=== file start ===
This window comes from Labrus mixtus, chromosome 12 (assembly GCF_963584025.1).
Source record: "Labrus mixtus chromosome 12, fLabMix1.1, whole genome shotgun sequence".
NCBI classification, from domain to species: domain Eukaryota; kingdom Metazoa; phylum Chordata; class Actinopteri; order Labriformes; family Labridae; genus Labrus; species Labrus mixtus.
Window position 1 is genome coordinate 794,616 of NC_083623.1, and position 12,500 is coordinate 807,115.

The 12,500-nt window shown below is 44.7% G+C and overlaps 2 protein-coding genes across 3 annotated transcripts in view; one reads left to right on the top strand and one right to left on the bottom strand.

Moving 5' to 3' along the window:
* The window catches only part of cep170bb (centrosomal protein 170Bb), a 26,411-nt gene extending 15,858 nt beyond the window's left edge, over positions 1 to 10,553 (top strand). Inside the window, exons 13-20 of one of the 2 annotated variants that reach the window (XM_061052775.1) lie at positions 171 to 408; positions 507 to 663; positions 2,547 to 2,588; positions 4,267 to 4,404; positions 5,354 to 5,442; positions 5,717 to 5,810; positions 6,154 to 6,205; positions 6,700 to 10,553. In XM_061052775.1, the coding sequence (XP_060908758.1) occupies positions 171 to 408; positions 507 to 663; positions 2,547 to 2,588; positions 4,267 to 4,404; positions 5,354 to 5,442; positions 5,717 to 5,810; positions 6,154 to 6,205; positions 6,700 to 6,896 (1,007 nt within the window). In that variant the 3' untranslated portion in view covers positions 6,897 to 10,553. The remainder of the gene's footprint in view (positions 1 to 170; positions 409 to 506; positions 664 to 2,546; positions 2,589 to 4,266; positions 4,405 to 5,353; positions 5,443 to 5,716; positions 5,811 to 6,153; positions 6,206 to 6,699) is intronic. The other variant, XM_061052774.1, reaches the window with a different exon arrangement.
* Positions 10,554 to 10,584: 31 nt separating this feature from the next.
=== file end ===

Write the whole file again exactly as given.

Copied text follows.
This window comes from Labrus mixtus, chromosome 12 (assembly GCF_963584025.1).
Source record: "Labrus mixtus chromosome 12, fLabMix1.1, whole genome shotgun sequence".
NCBI classification, from domain to species: domain Eukaryota; kingdom Metazoa; phylum Chordata; class Actinopteri; order Labriformes; family Labridae; genus Labrus; species Labrus mixtus.
Window position 1 is genome coordinate 794,616 of NC_083623.1, and position 12,500 is coordinate 807,115.

The 12,500-nt window shown below is 44.7% G+C and overlaps 2 protein-coding genes across 3 annotated transcripts in view; one reads left to right on the top strand and one right to left on the bottom strand.

Moving 5' to 3' along the window:
* The window catches only part of cep170bb (centrosomal protein 170Bb), a 26,411-nt gene extending 15,858 nt beyond the window's left edge, over positions 1 to 10,553 (top strand). Inside the window, exons 13-20 of one of the 2 annotated variants that reach the window (XM_061052775.1) lie at positions 171 to 408; positions 507 to 663; positions 2,547 to 2,588; positions 4,267 to 4,404; positions 5,354 to 5,442; positions 5,717 to 5,810; positions 6,154 to 6,205; positions 6,700 to 10,553. In XM_061052775.1, the coding sequence (XP_060908758.1) occupies positions 171 to 408; positions 507 to 663; positions 2,547 to 2,588; positions 4,267 to 4,404; positions 5,354 to 5,442; positions 5,717 to 5,810; positions 6,154 to 6,205; positions 6,700 to 6,896 (1,007 nt within the window). In that variant the 3' untranslated portion in view covers positions 6,897 to 10,553. The remainder of the gene's footprint in view (positions 1 to 170; positions 409 to 506; positions 664 to 2,546; positions 2,589 to 4,266; positions 4,405 to 5,353; positions 5,443 to 5,716; positions 5,811 to 6,153; positions 6,206 to 6,699) is intronic. The other variant, XM_061052774.1, reaches the window with a different exon arrangement.
* Positions 10,554 to 10,584: 31 nt separating this feature from the next.